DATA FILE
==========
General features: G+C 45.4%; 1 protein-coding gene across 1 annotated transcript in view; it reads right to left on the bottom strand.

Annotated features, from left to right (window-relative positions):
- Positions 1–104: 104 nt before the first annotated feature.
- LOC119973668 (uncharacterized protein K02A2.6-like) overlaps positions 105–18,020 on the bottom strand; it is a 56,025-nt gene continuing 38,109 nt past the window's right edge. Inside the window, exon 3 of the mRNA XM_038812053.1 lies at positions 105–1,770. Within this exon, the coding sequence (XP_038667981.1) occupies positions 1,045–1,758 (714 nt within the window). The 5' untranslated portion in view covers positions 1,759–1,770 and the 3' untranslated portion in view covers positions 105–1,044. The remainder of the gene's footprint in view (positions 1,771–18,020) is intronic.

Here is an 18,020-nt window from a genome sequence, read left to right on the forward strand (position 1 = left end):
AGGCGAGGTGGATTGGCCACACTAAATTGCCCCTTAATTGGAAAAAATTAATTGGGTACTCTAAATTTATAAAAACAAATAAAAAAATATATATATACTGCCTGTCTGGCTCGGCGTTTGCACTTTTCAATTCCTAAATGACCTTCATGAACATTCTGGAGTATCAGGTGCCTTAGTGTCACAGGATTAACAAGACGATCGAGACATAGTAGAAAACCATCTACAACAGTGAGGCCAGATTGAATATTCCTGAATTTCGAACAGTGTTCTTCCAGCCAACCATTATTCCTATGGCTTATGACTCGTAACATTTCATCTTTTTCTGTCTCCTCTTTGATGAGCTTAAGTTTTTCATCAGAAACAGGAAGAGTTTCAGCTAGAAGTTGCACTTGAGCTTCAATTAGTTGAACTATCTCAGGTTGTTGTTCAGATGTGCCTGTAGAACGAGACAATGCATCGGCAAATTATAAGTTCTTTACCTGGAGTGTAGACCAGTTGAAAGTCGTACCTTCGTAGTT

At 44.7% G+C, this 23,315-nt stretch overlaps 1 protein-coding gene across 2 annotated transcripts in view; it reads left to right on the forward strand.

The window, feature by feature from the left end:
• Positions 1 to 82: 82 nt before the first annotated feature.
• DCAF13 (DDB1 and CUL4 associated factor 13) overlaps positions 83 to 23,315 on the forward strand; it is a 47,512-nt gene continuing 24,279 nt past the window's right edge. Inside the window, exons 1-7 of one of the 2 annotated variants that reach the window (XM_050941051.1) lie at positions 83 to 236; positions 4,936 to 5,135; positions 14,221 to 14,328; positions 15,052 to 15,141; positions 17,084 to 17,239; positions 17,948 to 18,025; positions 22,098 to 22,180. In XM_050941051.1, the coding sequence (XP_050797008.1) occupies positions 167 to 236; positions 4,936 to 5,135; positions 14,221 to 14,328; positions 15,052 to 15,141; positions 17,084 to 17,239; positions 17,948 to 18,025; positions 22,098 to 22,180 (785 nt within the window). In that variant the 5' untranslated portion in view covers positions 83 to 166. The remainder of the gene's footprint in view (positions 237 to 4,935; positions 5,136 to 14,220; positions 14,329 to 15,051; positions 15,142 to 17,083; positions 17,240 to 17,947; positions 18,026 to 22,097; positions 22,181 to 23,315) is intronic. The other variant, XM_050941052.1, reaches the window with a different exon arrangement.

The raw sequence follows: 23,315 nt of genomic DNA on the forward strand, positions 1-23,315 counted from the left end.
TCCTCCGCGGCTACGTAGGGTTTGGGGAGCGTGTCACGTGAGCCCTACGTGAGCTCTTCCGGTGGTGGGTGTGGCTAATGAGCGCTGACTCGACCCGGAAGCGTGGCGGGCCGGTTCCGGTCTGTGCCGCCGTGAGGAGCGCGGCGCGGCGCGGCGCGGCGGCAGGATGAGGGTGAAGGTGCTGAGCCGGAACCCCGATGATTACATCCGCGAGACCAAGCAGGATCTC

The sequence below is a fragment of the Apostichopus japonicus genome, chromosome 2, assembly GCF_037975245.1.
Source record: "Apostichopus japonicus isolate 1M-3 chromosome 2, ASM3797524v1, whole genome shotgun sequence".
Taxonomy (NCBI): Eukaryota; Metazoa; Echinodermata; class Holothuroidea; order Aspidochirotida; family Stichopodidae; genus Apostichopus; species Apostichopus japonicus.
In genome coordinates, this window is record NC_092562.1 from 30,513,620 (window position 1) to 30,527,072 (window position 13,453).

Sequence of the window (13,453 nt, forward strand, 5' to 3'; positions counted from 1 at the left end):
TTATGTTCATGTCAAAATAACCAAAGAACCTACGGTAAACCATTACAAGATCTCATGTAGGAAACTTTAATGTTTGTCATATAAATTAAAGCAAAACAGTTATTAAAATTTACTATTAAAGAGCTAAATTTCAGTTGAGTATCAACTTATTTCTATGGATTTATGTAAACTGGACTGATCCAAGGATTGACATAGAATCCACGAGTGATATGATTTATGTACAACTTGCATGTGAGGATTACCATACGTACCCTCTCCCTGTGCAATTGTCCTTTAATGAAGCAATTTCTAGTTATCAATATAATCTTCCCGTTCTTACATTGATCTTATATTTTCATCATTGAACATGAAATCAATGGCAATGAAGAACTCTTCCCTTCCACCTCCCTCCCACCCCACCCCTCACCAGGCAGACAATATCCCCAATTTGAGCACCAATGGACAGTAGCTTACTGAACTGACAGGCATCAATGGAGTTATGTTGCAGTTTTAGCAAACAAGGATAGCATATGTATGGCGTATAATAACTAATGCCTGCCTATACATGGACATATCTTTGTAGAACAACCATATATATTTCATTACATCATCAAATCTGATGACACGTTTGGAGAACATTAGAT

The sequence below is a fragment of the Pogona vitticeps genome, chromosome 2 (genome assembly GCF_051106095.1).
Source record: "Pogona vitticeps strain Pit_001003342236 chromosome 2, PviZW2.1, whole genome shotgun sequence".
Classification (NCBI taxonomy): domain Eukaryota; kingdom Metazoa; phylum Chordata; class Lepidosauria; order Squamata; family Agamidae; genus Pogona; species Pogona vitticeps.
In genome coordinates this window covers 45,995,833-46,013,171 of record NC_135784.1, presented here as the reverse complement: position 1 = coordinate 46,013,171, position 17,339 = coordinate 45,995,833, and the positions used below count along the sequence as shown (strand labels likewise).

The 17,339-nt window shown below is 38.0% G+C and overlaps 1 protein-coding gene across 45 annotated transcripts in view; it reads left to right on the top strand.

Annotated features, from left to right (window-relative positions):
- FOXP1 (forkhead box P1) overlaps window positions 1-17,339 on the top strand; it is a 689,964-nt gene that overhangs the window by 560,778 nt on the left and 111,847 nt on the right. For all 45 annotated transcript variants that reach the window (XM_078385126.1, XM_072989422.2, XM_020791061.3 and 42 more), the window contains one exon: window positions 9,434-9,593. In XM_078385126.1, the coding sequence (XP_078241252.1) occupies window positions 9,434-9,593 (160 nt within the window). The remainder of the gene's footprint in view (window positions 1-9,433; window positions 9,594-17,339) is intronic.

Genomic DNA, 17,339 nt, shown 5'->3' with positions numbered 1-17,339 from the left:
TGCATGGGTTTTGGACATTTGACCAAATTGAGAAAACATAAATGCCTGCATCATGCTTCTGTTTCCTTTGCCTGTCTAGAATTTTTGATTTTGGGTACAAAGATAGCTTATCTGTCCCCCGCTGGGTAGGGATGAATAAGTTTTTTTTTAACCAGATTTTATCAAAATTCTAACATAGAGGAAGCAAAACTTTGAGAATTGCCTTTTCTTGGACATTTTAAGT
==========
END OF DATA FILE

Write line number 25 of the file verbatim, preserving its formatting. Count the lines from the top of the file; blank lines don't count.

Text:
- FOXP1 (forkhead box P1) overlaps window positions 1-17,339 on the top strand; it is a 689,964-nt gene that overhangs the window by 560,778 nt on the left and 111,847 nt on the right. For all 45 annotated transcript variants that reach the window (XM_078385126.1, XM_072989422.2, XM_020791061.3 and 42 more), the window contains one exon: window positions 9,434-9,593. In XM_078385126.1, the coding sequence (XP_078241252.1) occupies window positions 9,434-9,593 (160 nt within the window). The remainder of the gene's footprint in view (window positions 1-9,433; window positions 9,594-17,339) is intronic.